The lawsuit also charges the University of Pennsylvania with utilizing a similar waiting list strategy. Attorneys told The Fix that Columbia University is “need aware” at least for its School of General Studies, which accounts for about 30 percent of the undergraduate population.

Other universities allegedly determine who they admit through a secret process they call “enrollment management,” which the students allege can be used to choose students based on their ability to pay.

“One of the key purposes of enrollment management is to limit the number of financial-aid-eligible applicants who are admitted to the institution to achieve financial and budgetary objectives,” the lawsuit claims. “The effect of these practices is to disadvantage applicants based on their need for institutional financial aid.”

Further, the lawsuit notes many schools give preferential admissions status to both large donors to the school and children of alumni, many of whom are high-income applicants.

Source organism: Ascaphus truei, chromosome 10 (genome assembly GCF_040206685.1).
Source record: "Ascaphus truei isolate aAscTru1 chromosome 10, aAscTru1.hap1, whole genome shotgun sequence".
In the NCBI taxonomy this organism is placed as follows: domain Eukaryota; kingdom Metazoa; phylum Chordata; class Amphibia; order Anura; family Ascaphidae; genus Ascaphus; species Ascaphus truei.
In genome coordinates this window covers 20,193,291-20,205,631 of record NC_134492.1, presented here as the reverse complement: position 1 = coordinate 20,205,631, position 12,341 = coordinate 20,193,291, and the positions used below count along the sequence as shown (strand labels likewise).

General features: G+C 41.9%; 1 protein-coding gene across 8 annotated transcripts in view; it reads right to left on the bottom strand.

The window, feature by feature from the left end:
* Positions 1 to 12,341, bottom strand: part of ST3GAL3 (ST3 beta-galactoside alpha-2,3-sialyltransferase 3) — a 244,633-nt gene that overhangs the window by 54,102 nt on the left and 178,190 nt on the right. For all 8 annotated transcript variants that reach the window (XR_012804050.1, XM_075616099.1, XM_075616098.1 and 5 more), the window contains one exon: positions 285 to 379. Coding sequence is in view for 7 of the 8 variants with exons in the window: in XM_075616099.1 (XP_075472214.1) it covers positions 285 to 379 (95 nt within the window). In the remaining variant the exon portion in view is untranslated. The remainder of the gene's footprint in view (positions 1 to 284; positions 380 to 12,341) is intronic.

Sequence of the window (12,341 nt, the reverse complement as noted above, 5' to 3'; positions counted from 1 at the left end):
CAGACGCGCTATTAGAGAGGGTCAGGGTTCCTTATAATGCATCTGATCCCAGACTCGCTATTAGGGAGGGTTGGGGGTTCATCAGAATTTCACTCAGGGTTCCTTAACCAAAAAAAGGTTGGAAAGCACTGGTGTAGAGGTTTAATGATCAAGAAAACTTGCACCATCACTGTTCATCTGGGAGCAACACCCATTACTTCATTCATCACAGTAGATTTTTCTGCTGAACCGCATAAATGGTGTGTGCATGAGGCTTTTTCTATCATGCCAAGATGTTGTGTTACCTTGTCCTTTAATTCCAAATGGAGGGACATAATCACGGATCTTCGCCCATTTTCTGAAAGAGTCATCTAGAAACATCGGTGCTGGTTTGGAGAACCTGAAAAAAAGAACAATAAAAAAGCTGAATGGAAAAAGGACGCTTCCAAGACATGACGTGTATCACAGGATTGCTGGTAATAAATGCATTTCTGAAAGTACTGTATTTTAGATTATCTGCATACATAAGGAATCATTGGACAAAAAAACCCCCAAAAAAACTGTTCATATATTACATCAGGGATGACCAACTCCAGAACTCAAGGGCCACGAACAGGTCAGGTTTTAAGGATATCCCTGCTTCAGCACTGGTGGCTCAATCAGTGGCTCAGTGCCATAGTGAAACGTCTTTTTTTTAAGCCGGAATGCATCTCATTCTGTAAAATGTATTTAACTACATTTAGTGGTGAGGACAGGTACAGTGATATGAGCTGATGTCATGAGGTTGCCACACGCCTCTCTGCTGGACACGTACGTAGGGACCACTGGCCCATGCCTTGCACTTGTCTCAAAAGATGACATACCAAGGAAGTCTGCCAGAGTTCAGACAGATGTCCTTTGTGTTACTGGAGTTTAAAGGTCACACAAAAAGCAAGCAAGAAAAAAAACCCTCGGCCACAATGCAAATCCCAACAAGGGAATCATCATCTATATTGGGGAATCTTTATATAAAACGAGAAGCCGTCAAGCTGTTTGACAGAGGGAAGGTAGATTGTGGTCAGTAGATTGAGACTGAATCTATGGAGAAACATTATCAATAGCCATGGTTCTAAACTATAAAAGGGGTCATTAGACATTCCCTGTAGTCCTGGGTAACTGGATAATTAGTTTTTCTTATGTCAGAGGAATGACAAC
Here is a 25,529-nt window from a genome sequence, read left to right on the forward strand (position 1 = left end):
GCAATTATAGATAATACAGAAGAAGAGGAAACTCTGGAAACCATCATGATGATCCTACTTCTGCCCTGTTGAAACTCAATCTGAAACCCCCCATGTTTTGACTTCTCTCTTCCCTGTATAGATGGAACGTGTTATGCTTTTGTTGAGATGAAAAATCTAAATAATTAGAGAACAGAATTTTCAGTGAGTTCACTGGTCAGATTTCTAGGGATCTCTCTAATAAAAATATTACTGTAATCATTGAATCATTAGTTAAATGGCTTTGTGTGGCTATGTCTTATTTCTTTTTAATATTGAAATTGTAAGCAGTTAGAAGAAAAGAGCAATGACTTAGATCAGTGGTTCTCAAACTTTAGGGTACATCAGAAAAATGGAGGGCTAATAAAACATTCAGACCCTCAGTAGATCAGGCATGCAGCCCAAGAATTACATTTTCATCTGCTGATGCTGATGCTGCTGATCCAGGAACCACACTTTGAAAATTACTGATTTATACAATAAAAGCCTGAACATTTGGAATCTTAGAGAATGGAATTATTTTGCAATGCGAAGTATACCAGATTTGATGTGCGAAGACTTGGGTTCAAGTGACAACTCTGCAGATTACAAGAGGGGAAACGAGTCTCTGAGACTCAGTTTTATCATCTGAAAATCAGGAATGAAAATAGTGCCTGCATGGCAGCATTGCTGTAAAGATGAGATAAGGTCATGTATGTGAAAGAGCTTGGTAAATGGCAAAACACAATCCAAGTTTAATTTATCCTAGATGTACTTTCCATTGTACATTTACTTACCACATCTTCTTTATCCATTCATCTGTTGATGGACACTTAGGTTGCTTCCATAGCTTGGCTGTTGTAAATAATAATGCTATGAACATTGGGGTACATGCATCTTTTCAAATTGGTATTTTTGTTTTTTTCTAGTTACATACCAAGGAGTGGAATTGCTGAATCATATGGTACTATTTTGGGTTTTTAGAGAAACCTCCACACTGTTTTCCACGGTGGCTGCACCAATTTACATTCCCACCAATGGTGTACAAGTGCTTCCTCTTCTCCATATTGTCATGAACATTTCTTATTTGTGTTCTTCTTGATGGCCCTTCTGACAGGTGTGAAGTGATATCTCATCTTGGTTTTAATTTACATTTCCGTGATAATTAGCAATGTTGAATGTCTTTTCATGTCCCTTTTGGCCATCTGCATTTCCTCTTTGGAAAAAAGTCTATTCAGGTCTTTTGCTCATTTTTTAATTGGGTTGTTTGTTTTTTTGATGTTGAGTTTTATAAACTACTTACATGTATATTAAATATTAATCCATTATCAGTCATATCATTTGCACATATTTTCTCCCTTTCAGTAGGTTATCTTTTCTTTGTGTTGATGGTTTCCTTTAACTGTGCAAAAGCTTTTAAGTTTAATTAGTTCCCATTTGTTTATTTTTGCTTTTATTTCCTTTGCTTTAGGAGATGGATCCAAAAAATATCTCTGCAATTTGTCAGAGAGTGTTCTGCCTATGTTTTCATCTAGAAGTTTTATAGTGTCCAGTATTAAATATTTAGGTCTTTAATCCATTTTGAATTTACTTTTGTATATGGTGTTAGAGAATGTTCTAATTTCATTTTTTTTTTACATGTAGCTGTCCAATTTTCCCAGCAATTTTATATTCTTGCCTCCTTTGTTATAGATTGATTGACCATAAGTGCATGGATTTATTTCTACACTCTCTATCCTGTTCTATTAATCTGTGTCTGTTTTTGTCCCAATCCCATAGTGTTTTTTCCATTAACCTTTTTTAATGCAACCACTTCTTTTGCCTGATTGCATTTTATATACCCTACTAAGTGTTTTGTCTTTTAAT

“Privileging the wealthy and disadvantaging the financially needy are inextricably linked; they are two sides of the same coin,” reads the lawsuit.

“Varsity Blues took on the side door of admissions,” said Eric Rosen, a former federal and state attorney who led the prosecution team charging parents who tried to bribe schools to gain entry for their children.

“This case takes on the back door—alleging that, while conspiring together on a method for awarding financial aid, which raises net tuition prices, defendants also favor wealthy applicants in making admissions decisions. The law does not allow them to do both,” said Rosen in a statement provided to The College Fix. Rosen is now a partner at one of the law firms filing the action.

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About the Author
Senior Reporter
Christian focuses on investigative, enterprise and analysis reporting. He is the author of "1916: The Blog" and has spent time as a political columnist at USA Today, the Milwaukee Journal Sentinel, and National Review Online. His op-eds have been featured in The New York Times, Wall Street Journal, New York Post, City Journal, Weekly Standard and National Review. He has also been a frequent guest on political television and radio shows. He holds a master’s degree in political science from Marquette University and lives in Madison, Wisconsin.